Justin, I’m also curious of what you would recommend for a “timing belt kit” to compliment the head gasket kit.

  3. Justin Stobb March 11, 2010 at 3:37 am #

    Matt,

    I have never seen a kit online that has all of the right parts in it, we do sell a timing belt kit with what we feel are the best possible parts to use.

    Justin

  4. Jimmy March 12, 2010 at 6:43 pm #

    Another shop mentioned changing the crank seal, oil pump seal, and cam seal as part of the timing belt repair. Is that a typical set of things to replace/inspect at the same time?

  5. Jay Susswein March 13, 2010 at 1:18 am #

    Hi Justin,
    I might be interested in purchasing a “timing belt kit” from you. Could you specify exactly what it would include and the price. Thanks, Jay.

  6. Justin Stobb March 13, 2010 at 8:58 pm #

    Jimmy,

    Its always a good idea to inspect all of the seals, while behind the timing covers.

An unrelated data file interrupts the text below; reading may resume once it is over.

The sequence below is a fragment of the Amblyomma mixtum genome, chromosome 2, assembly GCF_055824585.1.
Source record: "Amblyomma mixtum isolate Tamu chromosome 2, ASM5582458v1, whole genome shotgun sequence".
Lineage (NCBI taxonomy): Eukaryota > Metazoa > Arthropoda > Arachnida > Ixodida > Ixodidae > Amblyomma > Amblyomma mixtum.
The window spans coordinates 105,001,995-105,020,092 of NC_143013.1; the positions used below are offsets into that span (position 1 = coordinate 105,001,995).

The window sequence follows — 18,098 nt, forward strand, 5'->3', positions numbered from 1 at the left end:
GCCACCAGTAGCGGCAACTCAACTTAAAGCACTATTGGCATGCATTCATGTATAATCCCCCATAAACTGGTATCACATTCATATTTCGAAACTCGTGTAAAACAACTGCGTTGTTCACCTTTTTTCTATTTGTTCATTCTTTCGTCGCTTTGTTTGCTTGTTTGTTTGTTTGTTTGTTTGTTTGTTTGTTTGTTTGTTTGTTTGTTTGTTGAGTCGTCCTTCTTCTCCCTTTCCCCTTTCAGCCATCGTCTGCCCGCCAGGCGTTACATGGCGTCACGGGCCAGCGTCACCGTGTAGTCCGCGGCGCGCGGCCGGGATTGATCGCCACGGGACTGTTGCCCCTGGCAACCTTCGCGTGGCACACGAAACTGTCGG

I will tell you though that the cam and crank seals used by Subaru right now are some of the best longest lasting seals I have seen.

    Justin

  7. Justin Stobb March 13, 2010 at 8:59 pm #

    Hello Jay,

    You can fill out the form here and I can send you a detailed quote.

    https://allwheeldriveauto.com/subaru-parts/

    Justin

  8. Jack McDaniel March 22, 2010 at 6:58 pm #

    Hello Justin,

    Great website!! I just purchased a 2002 Legacy GT Wagon here in Duluth, MN. 156k on it and the day after the purchase it overheated and I’m told it’s due to a defective head gasket (which according to records were replaced at 92k as well). I have decided to buy an engine (another 2002 2.5l SOHC) with 68k and a 12 month parts warranty on it. The decision I need to make is whether I take my chances and just have the swap done without doing anything to the replacement engine, or take the time (and cash) now to change headgaskets and timing belt parts. I just ordered your head gasket set (in case) but can you quote me a price for a complete timing belt kit (belt, tensioner and idlers)?

    Thanks,
    Jack

  9. Bob Kratchet May 6, 2010 at 4:56 pm #